"Now, Mr. McClenahan has said a lot about all of us being advocates, and the idea I think he's trying to get across is, there's only one thing we're interested in here, and that is winning the case. Now, that's true of Mr. McClenahan; that's the only reason he's here, is to win the case, but he also said that to me, and he said that about the four police officers who have testified in this trial, so I think that it is only just to inform you that there are two purposes of the police department, and my office also. If we did that, we'd really be cheating the People who put us in office. The purposes are, one, you're supposed to protect the innocent, and if you're going to do that, we cannot be prosecuting this man unless we thought he was guilty. And the second function of our office — and this is the second function of the police department, too — is to prevent those who are guilty from escaping punishment." (Italics ours.)

Appellant cites People v. Kirkes, 39 Cal.2d 719, 723-724 [ 249 P.2d 1], in support of this contention. In that case [pp. 721-722] the deputy district attorney in his closing argument to the jury said:

"`As a member of the District Attorney's office of this County [for 19 consecutive years] I have taken an oath to prosecute cases to the best of my ability. If, during the conduct of this trial I have been — I have appeared to you to have been overly aggressive or tenacious, then I say to you that I was following out that oath, that in all sincerity I believe and still believe and knew prior to the time that I became associated in this particular prosecution in the month of October, that this particular Defendant was guilty of this particular offense. I would not have been associated with the prosecution of this particular case unless I had so believed.'"

This language was held to constitute misconduct and the court said:

"`When the district attorney declared that he would not prosecute any man he did not believe to be guilty he thereby wrongfully placed his personal opinion of the guilt of the defendant in evidence in the case. He was privileged to argue to the jury that it was his opinion formed from deductions made from the evidence adduced at the trial that the defendant was guilty of the crime charged ( People v. Rogers, 163 Cal. 476 [ 126 P. 143]; but his declaration to the jury that he would not prosecute any man whom he did not believe to be guilty was tantamount to an assertion that he believed in the guilt of the defendant at the very inception of the prosecution; and necessarily such belief must have been founded upon the result of the district attorney's original and independent investigation of the charge, and therefore in all likelihood was based, in part at least, upon facts which did not appear and which perhaps could not have been shown in evidence.'"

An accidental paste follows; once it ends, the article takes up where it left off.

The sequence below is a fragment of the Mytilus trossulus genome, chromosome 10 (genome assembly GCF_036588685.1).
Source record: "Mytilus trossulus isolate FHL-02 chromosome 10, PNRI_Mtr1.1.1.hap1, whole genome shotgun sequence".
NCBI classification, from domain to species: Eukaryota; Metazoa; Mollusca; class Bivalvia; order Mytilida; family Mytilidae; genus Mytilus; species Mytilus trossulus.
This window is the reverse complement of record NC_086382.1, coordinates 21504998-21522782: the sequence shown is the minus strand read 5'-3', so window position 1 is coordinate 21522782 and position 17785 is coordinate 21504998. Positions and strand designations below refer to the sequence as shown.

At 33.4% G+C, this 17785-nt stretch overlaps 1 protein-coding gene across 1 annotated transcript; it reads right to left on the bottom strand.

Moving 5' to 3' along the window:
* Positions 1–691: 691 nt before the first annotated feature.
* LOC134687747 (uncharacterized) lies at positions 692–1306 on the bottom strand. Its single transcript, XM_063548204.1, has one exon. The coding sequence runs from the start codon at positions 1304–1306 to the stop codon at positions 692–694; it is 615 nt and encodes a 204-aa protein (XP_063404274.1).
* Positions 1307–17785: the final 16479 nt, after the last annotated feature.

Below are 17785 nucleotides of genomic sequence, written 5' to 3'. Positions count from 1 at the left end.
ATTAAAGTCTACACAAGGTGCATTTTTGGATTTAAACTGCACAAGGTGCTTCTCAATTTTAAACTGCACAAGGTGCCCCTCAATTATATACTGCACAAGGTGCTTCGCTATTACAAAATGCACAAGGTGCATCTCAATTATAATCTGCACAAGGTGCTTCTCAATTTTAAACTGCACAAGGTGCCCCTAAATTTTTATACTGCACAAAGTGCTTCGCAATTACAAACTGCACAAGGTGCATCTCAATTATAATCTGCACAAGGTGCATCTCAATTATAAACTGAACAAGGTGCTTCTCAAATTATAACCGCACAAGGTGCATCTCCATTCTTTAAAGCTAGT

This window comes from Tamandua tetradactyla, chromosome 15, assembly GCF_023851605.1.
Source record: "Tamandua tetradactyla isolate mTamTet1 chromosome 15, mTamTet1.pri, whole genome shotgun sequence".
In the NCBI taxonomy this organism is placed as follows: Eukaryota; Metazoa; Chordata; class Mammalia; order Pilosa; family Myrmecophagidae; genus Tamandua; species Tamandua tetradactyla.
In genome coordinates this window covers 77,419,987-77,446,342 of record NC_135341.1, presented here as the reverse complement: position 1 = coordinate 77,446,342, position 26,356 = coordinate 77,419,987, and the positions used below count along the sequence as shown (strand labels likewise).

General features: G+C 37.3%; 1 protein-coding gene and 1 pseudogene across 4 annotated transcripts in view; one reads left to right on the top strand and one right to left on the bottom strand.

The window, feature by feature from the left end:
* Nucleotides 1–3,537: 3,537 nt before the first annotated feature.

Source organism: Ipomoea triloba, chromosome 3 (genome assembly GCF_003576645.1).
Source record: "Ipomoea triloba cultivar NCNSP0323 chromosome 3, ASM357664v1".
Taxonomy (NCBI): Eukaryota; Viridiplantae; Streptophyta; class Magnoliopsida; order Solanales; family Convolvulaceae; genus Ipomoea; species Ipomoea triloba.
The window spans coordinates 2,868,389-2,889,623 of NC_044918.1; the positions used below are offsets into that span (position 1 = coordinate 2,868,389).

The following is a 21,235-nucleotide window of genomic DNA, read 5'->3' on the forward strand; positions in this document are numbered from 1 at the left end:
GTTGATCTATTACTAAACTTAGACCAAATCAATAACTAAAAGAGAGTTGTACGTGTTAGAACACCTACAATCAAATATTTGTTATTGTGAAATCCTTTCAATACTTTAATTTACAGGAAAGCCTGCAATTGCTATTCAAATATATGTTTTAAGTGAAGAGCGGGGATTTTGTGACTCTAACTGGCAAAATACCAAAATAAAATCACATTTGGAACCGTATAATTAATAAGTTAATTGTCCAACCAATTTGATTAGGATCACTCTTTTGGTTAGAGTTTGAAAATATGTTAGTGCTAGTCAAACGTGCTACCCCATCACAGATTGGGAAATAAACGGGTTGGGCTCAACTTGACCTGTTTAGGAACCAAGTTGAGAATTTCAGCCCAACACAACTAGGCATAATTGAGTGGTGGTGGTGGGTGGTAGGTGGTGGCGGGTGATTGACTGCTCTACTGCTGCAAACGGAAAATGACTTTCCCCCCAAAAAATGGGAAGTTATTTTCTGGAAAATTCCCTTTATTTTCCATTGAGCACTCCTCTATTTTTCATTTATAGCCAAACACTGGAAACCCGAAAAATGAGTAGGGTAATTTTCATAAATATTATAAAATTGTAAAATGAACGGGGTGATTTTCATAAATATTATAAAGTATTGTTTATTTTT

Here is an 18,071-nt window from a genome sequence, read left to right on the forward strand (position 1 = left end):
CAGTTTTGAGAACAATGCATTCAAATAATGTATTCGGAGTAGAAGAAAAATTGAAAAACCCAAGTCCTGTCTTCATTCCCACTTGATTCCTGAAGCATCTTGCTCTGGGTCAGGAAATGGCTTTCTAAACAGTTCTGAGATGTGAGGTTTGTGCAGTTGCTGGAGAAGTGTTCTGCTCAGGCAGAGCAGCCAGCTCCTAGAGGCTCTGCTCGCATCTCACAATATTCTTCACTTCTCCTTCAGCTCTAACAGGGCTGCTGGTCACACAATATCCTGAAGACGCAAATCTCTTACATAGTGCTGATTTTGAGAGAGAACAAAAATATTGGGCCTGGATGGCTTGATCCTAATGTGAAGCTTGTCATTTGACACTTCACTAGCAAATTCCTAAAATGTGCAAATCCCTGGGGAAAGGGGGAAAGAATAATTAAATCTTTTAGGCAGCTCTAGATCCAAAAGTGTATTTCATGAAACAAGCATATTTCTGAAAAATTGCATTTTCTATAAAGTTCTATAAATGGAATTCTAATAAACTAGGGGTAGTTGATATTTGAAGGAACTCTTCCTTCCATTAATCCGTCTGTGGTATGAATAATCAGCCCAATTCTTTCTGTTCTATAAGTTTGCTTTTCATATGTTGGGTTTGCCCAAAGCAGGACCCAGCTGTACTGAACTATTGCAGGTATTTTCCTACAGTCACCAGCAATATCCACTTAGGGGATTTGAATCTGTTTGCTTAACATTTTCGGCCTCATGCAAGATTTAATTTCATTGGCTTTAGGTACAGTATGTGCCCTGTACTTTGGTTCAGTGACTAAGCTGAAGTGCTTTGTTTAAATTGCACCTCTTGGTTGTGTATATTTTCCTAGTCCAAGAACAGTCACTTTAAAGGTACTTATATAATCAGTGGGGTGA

In People v. Beal, 116 Cal.App.2d 475 [ 254 P.2d 100], in his closing argument to the jury, the district attorney stated that he had been a prosecutor for 20 years; that he was confident that he had never prosecuted an innocent man; and that ". . . `There is lots of evidence that we are not permitted to bring before a jury. I would not, I am not obligated to, and I am forbidden to prosecute any man whom I have first not investigated on my own part and convinced myself of his guilt. The law says that I must give him the benefit of the doubt before I ask anybody to do it.'" The court there held that the argument of the district attorney was highly improper and constituted prejudicial misconduct, compelling a reversal of the judgment. (Citing People v. Kirkes, supra.)

In the instant case, the statement of the deputy district attorney that "we cannot be prosecuting this man unless we thought he was guilty" was tantamount to an assertion he believed the appellant to be guilty of the offense charged and that he would not be prosecuting the case if he did not so believe. It is quite possible, if not probable, that the harmful effect of this statement, and the remarks of the deputy district attorney with reference to appellant's statement that he had received his clothing "when he was released from the joint," influenced the jury in arriving at its verdict. While the evidence supports the verdict and judgment, the evidence of guilt is not overwhelming. A review of the entire record leads us to conclude that the misconduct of the deputy district attorney constituted reversible error under the rule announced in People v. Kirkes and People v. Beal, supra.

Judgment and order reversed and the cause remanded for a new trial.

Barnard, P.J., and Waite, J. pro tem., concurred.

Assigned by Chairman of Judicial Council.

A petition for a rehearing was denied February 20, 1958, and respondent's petition for a hearing by the Supreme Court was denied March 26, 1958.